Owners of the fifth-generation farm say damage by pests to their fields has been notably reduced since the birds, numbering in the thousands, began making their springtime rounds about a decade ago.

Despite their penchant for targeting blueberry crops and displacing some native bird species, Love says starlings can also have a flip side. They attack leatherjacket larvae, which typically infest and destroy huge patches of forage. Farm owner David Davis says letting nature take its course has replaced the need for pesticides.

The farm, with its sprawling natural setting, became an ideal site for Love and biology professor Tony Williams to study the birds. They were initially stationed at a field site in Agassiz and found the Davistead farm through the local field naturalists club. "This is not only a great natural environment, but the owners are so willing and agreeable to let us carry out this research," notes Love.

The Davis family doesn't mind the daily appearance of the PhD student and colleague Allison Clark, who are continuing their observations until the birds retreat for winter. "We're happy to participate," Davis says. "What they learn might eventually help us."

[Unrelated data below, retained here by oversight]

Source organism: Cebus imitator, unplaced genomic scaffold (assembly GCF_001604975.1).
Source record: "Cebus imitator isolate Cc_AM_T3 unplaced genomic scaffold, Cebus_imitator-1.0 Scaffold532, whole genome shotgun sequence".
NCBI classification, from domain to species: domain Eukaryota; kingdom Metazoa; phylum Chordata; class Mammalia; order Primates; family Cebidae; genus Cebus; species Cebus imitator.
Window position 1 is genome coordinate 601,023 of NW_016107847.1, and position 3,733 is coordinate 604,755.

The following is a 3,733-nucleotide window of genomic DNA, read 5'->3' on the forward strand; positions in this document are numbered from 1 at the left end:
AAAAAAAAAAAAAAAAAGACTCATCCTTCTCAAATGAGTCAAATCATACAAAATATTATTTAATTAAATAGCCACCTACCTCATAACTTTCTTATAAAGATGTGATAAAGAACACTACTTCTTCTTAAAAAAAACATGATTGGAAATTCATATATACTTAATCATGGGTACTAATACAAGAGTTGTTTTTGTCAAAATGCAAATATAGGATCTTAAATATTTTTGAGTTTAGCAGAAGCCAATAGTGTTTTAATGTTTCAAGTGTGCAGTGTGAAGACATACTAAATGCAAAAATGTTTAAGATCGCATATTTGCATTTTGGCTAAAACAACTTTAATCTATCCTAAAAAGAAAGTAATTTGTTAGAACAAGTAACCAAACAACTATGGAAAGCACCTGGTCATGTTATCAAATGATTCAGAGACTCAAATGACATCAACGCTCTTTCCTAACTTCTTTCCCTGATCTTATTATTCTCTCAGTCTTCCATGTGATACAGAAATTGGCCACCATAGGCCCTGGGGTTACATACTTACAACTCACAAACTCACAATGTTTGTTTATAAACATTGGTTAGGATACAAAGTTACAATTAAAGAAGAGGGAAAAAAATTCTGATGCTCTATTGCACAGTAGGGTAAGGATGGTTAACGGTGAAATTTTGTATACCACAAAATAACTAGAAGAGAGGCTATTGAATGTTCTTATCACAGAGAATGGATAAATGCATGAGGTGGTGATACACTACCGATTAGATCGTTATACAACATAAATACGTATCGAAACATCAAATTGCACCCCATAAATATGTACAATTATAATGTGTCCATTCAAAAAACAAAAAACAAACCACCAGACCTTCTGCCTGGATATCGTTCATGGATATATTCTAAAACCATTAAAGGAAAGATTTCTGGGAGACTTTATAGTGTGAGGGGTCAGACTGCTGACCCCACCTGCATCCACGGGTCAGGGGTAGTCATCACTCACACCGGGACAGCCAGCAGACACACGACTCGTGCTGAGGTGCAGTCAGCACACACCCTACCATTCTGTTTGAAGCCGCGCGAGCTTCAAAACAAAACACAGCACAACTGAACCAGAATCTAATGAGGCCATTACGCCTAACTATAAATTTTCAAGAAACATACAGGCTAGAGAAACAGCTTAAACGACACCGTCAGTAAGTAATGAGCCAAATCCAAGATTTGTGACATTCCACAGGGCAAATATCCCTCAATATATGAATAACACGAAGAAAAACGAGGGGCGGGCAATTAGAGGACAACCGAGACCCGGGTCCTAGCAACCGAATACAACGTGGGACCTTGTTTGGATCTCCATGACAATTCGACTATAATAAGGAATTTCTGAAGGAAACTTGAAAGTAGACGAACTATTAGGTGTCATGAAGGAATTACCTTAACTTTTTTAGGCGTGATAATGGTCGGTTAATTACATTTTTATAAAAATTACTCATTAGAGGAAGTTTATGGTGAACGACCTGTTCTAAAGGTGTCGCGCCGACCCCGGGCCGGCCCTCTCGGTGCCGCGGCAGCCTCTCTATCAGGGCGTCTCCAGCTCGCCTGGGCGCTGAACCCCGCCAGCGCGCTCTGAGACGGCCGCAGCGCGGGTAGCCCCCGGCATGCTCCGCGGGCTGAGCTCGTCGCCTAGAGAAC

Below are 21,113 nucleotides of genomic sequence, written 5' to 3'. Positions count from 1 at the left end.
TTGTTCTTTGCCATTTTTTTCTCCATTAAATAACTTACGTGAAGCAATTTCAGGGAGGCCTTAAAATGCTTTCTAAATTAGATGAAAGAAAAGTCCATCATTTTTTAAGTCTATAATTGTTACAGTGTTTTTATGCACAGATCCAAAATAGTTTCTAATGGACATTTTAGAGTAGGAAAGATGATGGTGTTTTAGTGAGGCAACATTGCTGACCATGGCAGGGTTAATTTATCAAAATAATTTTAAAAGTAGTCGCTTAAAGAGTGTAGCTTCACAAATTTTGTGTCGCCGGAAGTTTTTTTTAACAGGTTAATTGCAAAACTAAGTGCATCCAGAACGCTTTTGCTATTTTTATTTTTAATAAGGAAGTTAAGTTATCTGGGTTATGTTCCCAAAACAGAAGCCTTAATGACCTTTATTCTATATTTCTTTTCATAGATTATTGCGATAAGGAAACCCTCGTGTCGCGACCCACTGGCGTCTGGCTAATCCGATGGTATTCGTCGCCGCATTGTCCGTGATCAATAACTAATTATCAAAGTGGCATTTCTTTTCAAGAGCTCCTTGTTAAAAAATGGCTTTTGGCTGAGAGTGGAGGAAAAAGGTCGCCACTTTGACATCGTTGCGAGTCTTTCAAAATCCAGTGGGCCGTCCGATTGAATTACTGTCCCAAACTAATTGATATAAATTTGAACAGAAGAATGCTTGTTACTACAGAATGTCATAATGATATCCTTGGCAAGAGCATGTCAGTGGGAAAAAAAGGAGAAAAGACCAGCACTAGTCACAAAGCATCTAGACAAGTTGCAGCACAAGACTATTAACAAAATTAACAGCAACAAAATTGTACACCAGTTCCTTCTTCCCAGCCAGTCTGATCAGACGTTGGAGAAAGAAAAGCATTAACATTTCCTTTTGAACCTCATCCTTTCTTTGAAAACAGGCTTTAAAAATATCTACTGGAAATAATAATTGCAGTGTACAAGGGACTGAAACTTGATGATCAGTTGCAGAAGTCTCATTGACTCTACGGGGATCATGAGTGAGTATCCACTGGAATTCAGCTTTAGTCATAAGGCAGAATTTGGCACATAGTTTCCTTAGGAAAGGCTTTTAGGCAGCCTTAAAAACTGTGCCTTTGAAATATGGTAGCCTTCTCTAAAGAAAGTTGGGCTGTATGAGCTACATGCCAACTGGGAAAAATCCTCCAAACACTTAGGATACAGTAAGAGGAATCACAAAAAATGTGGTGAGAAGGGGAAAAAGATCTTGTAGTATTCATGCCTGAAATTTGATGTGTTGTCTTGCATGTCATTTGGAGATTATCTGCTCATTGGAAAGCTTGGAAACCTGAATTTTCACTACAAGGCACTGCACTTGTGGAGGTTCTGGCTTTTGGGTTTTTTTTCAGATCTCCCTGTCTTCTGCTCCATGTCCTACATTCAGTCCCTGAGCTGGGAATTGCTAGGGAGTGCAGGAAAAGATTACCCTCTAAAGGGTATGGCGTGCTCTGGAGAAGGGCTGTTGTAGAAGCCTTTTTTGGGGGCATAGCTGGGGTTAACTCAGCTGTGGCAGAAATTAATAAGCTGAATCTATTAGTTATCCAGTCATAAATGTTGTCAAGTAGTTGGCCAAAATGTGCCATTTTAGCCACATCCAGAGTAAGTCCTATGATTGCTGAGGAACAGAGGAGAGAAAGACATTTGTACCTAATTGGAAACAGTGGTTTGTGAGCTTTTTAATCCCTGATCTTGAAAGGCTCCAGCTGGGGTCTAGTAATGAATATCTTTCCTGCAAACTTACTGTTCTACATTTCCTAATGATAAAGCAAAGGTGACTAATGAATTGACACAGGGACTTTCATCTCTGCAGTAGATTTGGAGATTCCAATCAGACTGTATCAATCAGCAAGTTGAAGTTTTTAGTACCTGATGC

During the nesting season, from mid-April until late June, the researchers do daily egg counts and obtain blood samples from the birds. The samples enable Love to study hormonal variation within the species and how variation shapes the evolution of traits, such as the number and size of eggs that are laid and the health of chicks. Love is also monitoring what effect the hormone has on the mothering skills of birds.

During this year's nesting season, Love says about half of his boxes were occupied and 88 offspring were produced.

Starlings came to North America about a century ago, when 100 of the European birds were released in New York City. Their population in North and Central America today is estimated to be more than 200 million.

To read the original story please click here: SFU News Story
My sincere thanks to SFU for permission to use this article.